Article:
Archaeology Entirely Backs Up the Extraordinary Accuracy of Holy Scripture Yet Again
The tabernacle, in the Old Testament, was the forerunner of the temple. It was a portable tent (used in the wilderness wanderings and before the temple was completed under Solomon, that contained an outer court for sacrifices, and the inner holy of holies, which contained the famous ark of the covenant. The old 1911 Catholic Encyclopedia article on it provides a helpful description:
In this sanctuary we should distinguish the tent or tabernacle proper from the sacred enclosure in which the tent stood. The “court of the tabernacle” (Exodus 27:9) was a rectangular space, measuring 100 by 50 cubits (probably the Egyptian cubit, 203/4 ins.), screened off by curtains of “fine twisted linen” (xxvii, 9), 5 cubits high, 100 cubits long on the north and south sides, 50 on the east and 15 on the west, and 20 cubits on either side of the entrance. The entrance was closed by a hanging of fine twisted linen, embroidered in violet, purple, and scarlet and “twice dyed” on a white ground (probable meaning of Exodus 27:16).
All these curtains were suspended from sixty pillars, but not in a “loose and flowing manner”, as Josephus wrongly states, since the total length of the curtains is exactly the same as the perimeter of the court, one pillar being assigned to every five cubits of curtain. These pillars of setimwood, five cubits high, stood on bases (“sockets”, Exodus 39:39) of brass and were held in position by means of cords (ibid., xxxix, 40) fastened to brass pegs (“pins”, ibid., xxxv, 18) which were stuck in the ground; the pillars ended in a capital (“head”, Exodus 39:17, etc.; we must believe that the height given above includes both the base and capital of the pillar) with a band or necking (to hang the curtain) overlaid with silver.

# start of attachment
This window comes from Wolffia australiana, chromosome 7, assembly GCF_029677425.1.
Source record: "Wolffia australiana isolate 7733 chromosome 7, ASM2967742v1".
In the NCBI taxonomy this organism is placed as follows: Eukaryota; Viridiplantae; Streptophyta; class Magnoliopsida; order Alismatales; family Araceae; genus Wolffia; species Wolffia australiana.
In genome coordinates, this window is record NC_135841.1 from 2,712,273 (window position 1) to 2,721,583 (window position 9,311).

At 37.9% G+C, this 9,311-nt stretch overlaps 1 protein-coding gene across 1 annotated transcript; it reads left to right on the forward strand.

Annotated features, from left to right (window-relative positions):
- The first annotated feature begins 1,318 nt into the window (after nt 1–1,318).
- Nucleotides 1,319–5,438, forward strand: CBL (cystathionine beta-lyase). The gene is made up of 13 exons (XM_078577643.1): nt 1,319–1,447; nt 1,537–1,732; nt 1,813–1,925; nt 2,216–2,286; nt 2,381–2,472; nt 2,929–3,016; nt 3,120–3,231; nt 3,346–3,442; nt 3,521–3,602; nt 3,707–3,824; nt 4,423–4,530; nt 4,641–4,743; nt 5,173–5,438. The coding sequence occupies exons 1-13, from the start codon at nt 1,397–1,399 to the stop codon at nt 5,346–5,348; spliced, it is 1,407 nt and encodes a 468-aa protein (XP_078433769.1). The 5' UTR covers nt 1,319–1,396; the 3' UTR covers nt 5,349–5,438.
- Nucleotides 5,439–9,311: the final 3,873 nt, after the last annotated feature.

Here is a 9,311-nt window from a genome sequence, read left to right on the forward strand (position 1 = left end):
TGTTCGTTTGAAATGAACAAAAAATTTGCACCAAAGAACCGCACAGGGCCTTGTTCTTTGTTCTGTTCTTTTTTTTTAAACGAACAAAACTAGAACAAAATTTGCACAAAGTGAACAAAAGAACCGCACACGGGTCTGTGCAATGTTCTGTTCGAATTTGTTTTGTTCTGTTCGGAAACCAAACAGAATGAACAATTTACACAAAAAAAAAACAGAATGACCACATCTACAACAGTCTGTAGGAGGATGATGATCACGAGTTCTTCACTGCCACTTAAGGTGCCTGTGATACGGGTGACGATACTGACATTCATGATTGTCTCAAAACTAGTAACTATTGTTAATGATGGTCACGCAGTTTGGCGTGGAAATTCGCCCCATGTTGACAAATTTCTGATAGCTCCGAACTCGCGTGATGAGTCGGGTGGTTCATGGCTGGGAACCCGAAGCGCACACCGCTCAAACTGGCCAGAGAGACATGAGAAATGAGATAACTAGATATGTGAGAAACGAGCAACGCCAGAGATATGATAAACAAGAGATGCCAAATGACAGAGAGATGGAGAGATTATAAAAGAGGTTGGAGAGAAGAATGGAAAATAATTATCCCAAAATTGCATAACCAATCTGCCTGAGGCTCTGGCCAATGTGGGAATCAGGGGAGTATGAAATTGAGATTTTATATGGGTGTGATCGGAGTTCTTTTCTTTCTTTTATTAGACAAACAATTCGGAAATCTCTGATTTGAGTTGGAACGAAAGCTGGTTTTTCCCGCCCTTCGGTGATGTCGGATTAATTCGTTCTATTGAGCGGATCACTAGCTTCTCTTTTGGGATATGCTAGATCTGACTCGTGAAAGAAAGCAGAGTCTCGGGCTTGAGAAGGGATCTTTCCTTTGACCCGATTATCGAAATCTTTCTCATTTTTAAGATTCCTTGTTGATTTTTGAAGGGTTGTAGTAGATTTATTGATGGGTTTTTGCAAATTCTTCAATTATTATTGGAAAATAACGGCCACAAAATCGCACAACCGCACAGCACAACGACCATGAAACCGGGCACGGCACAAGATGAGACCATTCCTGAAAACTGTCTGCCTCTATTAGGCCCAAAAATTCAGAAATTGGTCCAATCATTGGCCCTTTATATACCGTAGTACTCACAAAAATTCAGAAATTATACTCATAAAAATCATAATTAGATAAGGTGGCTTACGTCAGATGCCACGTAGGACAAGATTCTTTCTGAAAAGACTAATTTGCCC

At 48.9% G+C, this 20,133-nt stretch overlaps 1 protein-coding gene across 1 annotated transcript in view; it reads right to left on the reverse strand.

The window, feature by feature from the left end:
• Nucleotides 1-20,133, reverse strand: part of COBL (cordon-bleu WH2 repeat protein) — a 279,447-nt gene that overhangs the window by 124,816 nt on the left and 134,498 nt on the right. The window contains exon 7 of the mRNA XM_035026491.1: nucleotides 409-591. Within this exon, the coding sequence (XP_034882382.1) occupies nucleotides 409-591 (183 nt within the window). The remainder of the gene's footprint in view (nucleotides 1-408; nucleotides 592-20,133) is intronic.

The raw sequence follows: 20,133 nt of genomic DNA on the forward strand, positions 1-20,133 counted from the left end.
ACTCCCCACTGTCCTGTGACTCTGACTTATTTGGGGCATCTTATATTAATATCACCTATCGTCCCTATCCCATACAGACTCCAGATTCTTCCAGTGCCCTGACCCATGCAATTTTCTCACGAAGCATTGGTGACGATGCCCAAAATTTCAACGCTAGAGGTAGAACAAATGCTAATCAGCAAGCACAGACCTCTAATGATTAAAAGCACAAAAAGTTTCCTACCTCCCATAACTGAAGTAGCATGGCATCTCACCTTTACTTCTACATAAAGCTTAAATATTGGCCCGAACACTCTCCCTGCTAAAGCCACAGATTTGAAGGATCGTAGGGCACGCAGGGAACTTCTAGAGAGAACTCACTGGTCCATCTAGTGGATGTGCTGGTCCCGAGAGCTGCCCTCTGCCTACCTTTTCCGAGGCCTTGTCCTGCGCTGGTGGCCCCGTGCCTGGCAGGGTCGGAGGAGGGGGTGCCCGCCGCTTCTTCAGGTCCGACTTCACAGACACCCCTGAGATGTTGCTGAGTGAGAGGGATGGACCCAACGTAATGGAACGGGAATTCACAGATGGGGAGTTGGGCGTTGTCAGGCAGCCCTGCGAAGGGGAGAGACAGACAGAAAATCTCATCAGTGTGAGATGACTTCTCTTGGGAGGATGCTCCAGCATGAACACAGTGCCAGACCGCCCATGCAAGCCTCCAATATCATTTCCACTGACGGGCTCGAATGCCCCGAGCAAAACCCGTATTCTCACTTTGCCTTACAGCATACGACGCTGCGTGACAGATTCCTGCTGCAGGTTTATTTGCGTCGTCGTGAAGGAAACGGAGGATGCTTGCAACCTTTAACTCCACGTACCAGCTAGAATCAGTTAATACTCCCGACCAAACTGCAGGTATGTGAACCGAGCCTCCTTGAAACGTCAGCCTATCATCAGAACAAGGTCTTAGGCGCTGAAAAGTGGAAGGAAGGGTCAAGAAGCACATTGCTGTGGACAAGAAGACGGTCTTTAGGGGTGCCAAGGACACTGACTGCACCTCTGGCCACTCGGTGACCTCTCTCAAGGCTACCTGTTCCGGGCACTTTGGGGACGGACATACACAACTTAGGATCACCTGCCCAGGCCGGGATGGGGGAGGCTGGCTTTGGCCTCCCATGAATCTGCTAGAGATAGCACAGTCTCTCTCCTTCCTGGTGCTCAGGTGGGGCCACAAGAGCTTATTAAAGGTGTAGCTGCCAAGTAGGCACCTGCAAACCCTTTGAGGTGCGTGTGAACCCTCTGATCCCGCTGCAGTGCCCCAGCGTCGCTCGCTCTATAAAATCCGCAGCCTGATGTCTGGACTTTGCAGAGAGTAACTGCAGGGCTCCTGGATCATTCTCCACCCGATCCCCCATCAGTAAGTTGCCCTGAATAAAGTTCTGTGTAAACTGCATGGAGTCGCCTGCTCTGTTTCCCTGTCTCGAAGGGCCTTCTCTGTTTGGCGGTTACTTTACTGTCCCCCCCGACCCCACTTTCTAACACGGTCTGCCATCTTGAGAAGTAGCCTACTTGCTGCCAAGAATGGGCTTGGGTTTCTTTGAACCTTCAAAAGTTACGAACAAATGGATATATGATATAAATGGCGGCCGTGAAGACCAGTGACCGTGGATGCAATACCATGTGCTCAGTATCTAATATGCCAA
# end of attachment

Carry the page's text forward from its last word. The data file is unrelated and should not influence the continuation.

East of the entrance were found successively: the altar of holocausts (Exodus 27:1-8, etc.), the brazen layer (xxx, 18-21; xxxviii, 8, etc.), and the tabernacle proper. The latter was conceived to be the dwelling-tent of God; hence it consisted essentially of curtains, the wooden framework, though indispensable, being only of secondary importance. The whole structure measured 30 by 10 cubits, and was divided into two sections; the one to the west, the “Holy Place”, containing the altar of incense, the golden candlestick, and the table of shewbreads; and the other, the “Holy of Holies”, containing the Ark of the Covenant with the propitiatory and the cherubim. These sections were respectively 20 and 10 cubits long.
Jewish exegetical tradition, followed by almost every Christian exponent of the Bible, understood the wooden framework to be made up of 48 massive boards (rather beams) of setim wood, measuring 10 by 11/2 by 1 cubit, placed side by side. This means a weight (about fifty tons) out of proportion with what these beams would have to bear and very difficult of transportation. Some modern scholars having studied more closely the technical terms used in the original adopt another view. According to them the “boards” of the tabernacle must be understood as light frames consisting of two uprights joined (probably at the top, middle, and bottom) by ties or cross-rails (the “mortises” in Exodus 26:17).
Of these frames, overlaid with gold (xxvi, 29), there were 20 on the north side of the tabernacle, 20 on the south, and 6 on the east. To provide solidity and rigidity, a slanting frame was put at the north-east and south-east corners to buttress the structure (xxvi, 23); the lower part of the uprights was sunk deep into silver sockets or bases, probably to be understood as square blocks (about 1 cubit high and 3/4 cubit square); finally, five wooden bars, passing through rings attached to the frames, ran along the sides (xxvi, 26-28). On the west the frames were to be replaced by five pillars of setimwood overlaid with gold, sunk in brass bases, and crowned with golden capitals (xxvi, 37). Four pillars of the same workmanship, with silver bases, separated the Holy Place from the Holy of Holies.